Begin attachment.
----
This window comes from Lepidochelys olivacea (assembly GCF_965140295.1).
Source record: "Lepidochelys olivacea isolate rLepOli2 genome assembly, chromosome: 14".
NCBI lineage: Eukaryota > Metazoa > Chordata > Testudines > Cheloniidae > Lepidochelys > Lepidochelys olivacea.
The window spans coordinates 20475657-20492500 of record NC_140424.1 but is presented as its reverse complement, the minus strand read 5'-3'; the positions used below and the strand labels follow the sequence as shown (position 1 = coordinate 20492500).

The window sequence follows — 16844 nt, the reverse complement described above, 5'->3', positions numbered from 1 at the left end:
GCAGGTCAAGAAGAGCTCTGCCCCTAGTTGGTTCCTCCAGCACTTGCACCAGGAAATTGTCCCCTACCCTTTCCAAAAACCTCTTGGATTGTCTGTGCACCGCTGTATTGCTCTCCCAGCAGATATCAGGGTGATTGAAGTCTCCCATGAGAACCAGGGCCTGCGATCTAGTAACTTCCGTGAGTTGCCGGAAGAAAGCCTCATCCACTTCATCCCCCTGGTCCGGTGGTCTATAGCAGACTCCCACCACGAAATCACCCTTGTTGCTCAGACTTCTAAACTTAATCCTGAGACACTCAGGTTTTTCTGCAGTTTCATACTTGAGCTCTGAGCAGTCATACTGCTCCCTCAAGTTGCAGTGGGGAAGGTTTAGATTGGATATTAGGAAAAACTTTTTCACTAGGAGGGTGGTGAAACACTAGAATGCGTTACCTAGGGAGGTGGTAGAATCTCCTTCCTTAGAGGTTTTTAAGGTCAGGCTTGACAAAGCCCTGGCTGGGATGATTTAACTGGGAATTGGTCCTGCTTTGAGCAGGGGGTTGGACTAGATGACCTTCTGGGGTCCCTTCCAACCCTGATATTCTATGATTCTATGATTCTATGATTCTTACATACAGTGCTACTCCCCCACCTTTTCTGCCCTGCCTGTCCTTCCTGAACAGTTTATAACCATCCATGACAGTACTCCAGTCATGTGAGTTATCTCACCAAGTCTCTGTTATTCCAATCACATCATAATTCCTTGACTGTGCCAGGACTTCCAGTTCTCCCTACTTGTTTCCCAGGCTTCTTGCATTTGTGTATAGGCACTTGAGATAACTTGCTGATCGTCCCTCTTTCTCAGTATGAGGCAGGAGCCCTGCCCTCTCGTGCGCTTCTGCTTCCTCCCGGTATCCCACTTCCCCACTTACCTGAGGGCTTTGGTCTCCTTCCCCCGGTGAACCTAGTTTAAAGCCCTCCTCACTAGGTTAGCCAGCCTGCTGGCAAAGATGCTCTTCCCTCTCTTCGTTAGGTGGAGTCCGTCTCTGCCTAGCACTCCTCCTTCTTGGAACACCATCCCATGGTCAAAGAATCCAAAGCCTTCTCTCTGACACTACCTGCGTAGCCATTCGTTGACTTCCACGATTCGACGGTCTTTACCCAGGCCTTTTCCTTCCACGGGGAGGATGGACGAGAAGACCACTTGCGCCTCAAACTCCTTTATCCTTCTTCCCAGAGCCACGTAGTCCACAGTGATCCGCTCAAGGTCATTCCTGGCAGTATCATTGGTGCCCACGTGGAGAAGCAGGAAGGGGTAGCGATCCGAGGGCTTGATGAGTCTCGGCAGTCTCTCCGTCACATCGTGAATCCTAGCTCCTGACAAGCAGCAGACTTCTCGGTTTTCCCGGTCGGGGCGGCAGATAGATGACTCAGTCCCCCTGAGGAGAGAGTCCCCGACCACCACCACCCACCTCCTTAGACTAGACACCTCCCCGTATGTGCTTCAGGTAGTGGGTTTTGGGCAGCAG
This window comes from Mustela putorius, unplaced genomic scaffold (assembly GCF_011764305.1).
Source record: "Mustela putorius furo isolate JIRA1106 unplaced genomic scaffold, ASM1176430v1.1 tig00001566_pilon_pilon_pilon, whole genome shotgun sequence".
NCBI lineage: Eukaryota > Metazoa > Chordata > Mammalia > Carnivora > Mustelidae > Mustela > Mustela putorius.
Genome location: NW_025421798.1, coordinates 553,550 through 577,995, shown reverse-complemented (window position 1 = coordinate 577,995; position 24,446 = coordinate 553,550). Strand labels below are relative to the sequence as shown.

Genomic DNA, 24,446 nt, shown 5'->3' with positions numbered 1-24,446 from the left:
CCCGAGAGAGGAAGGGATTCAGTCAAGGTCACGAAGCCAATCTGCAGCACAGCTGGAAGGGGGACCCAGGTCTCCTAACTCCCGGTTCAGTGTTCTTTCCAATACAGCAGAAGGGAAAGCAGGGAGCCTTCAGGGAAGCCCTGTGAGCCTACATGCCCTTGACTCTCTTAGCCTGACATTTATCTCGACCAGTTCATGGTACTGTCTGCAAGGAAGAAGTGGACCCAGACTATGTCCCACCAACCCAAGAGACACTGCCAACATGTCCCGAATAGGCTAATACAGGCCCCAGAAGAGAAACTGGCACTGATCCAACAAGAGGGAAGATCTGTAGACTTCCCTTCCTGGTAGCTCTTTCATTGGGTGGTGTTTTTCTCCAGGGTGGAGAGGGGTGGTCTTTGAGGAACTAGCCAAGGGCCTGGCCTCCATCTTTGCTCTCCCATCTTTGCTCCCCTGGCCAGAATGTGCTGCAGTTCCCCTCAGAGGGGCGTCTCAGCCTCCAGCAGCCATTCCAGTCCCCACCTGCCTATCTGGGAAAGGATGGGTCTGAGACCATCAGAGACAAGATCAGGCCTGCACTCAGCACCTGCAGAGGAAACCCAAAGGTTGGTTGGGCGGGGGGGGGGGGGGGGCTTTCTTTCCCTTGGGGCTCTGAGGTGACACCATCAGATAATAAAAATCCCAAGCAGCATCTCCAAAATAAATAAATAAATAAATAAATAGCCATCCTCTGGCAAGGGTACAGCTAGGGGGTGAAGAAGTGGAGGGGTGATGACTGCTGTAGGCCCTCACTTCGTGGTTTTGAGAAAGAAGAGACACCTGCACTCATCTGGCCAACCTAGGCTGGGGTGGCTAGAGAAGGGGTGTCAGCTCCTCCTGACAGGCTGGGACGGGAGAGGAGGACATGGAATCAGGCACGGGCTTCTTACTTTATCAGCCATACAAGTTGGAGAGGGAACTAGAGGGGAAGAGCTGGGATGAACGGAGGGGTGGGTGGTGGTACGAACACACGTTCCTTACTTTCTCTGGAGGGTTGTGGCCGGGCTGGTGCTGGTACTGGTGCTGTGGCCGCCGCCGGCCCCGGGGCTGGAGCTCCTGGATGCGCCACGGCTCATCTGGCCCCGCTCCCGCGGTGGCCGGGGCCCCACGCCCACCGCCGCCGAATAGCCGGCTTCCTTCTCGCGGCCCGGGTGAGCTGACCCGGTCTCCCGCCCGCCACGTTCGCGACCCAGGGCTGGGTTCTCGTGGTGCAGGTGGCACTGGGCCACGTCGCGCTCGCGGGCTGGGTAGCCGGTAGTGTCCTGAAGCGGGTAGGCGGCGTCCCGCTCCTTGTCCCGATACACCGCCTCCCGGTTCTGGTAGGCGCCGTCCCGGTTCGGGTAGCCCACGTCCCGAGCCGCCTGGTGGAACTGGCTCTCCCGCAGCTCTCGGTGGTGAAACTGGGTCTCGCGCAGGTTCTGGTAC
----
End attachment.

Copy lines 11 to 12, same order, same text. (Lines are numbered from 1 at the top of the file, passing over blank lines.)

Genomic DNA, 24,446 nt, shown 5'->3' with positions numbered 1-24,446 from the left:
CCCGAGAGAGGAAGGGATTCAGTCAAGGTCACGAAGCCAATCTGCAGCACAGCTGGAAGGGGGACCCAGGTCTCCTAACTCCCGGTTCAGTGTTCTTTCCAATACAGCAGAAGGGAAAGCAGGGAGCCTTCAGGGAAGCCCTGTGAGCCTACATGCCCTTGACTCTCTTAGCCTGACATTTATCTCGACCAGTTCATGGTACTGTCTGCAAGGAAGAAGTGGACCCAGACTATGTCCCACCAACCCAAGAGACACTGCCAACATGTCCCGAATAGGCTAATACAGGCCCCAGAAGAGAAACTGGCACTGATCCAACAAGAGGGAAGATCTGTAGACTTCCCTTCCTGGTAGCTCTTTCATTGGGTGGTGTTTTTCTCCAGGGTGGAGAGGGGTGGTCTTTGAGGAACTAGCCAAGGGCCTGGCCTCCATCTTTGCTCTCCCATCTTTGCTCCCCTGGCCAGAATGTGCTGCAGTTCCCCTCAGAGGGGCGTCTCAGCCTCCAGCAGCCATTCCAGTCCCCACCTGCCTATCTGGGAAAGGATGGGTCTGAGACCATCAGAGACAAGATCAGGCCTGCACTCAGCACCTGCAGAGGAAACCCAAAGGTTGGTTGGGCGGGGGGGGGGGGGGGGCTTTCTTTCCCTTGGGGCTCTGAGGTGACACCATCAGATAATAAAAATCCCAAGCAGCATCTCCAAAATAAATAAATAAATAAATAAATAGCCATCCTCTGGCAAGGGTACAGCTAGGGGGTGAAGAAGTGGAGGGGTGATGACTGCTGTAGGCCCTCACTTCGTGGTTTTGAGAAAGAAGAGACACCTGCACTCATCTGGCCAACCTAGGCTGGGGTGGCTAGAGAAGGGGTGTCAGCTCCTCCTGACAGGCTGGGACGGGAGAGGAGGACATGGAATCAGGCACGGGCTTCTTACTTTATCAGCCATACAAGTTGGAGAGGGAACTAGAGGGGAAGAGCTGGGATGAACGGAGGGGTGGGTGGTGGTACGAACACACGTTCCTTACTTTCTCTGGAGGGTTGTGGCCGGGCTGGTGCTGGTACTGGTGCTGTGGCCGCCGCCGGCCCCGGGGCTGGAGCTCCTGGATGCGCCACGGCTCATCTGGCCCCGCTCCCGCGGTGGCCGGGGCCCCACGCCCACCGCCGCCGAATAGCCGGCTTCCTTCTCGCGGCCCGGGTGAGCTGACCCGGTCTCCCGCCCGCCACGTTCGCGACCCAGGGCTGGGTTCTCGTGGTGCAGGTGGCACTGGGCCACGTCGCGCTCGCGGGCTGGGTAGCCGGTAGTGTCCTGAAGCGGGTAGGCGGCGTCCCGCTCCTTGTCCCGATACACCGCCTCCCGGTTCTGGTAGGCGCCGTCCCGGTTCGGGTAGCCCACGTCCCGAGCCGCCTGGTGGAACTGGCTCTCCCGCAGCTCTCGGTGGTGAAACTGGGTCTCGCGCAGGTTCTGGTAC